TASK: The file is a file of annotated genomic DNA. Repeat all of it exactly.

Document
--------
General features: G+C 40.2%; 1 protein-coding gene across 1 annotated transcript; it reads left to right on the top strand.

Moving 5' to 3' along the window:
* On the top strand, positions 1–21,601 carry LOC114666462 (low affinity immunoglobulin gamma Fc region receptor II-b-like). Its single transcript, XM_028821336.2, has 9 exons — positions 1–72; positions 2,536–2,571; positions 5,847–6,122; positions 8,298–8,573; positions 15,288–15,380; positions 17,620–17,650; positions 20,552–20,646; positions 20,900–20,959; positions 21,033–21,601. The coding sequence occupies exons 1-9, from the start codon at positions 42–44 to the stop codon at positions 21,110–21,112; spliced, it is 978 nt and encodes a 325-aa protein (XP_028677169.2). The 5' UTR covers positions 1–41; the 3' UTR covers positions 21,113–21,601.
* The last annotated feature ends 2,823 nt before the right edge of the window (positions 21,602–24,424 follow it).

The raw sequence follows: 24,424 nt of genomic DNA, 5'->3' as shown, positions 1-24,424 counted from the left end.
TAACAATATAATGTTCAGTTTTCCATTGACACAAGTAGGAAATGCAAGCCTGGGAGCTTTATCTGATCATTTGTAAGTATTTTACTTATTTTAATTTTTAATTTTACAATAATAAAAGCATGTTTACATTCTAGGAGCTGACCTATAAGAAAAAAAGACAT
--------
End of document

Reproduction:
General features: G+C 40.2%; 1 protein-coding gene across 1 annotated transcript; it reads left to right on the top strand.

Moving 5' to 3' along the window:
* On the top strand, positions 1–21,601 carry LOC114666462 (low affinity immunoglobulin gamma Fc region receptor II-b-like). Its single transcript, XM_028821336.2, has 9 exons — positions 1–72; positions 2,536–2,571; positions 5,847–6,122; positions 8,298–8,573; positions 15,288–15,380; positions 17,620–17,650; positions 20,552–20,646; positions 20,900–20,959; positions 21,033–21,601. The coding sequence occupies exons 1-9, from the start codon at positions 42–44 to the stop codon at positions 21,110–21,112; spliced, it is 978 nt and encodes a 325-aa protein (XP_028677169.2). The 5' UTR covers positions 1–41; the 3' UTR covers positions 21,113–21,601.
* The last annotated feature ends 2,823 nt before the right edge of the window (positions 21,602–24,424 follow it).

The raw sequence follows: 24,424 nt of genomic DNA, 5'->3' as shown, positions 1-24,424 counted from the left end.
TAACAATATAATGTTCAGTTTTCCATTGACACAAGTAGGAAATGCAAGCCTGGGAGCTTTATCTGATCATTTGTAAGTATTTTACTTATTTTAATTTTTAATTTTACAATAATAAAAGCATGTTTACATTCTAGGAGCTGACCTATAAGAAAAAAAGACAT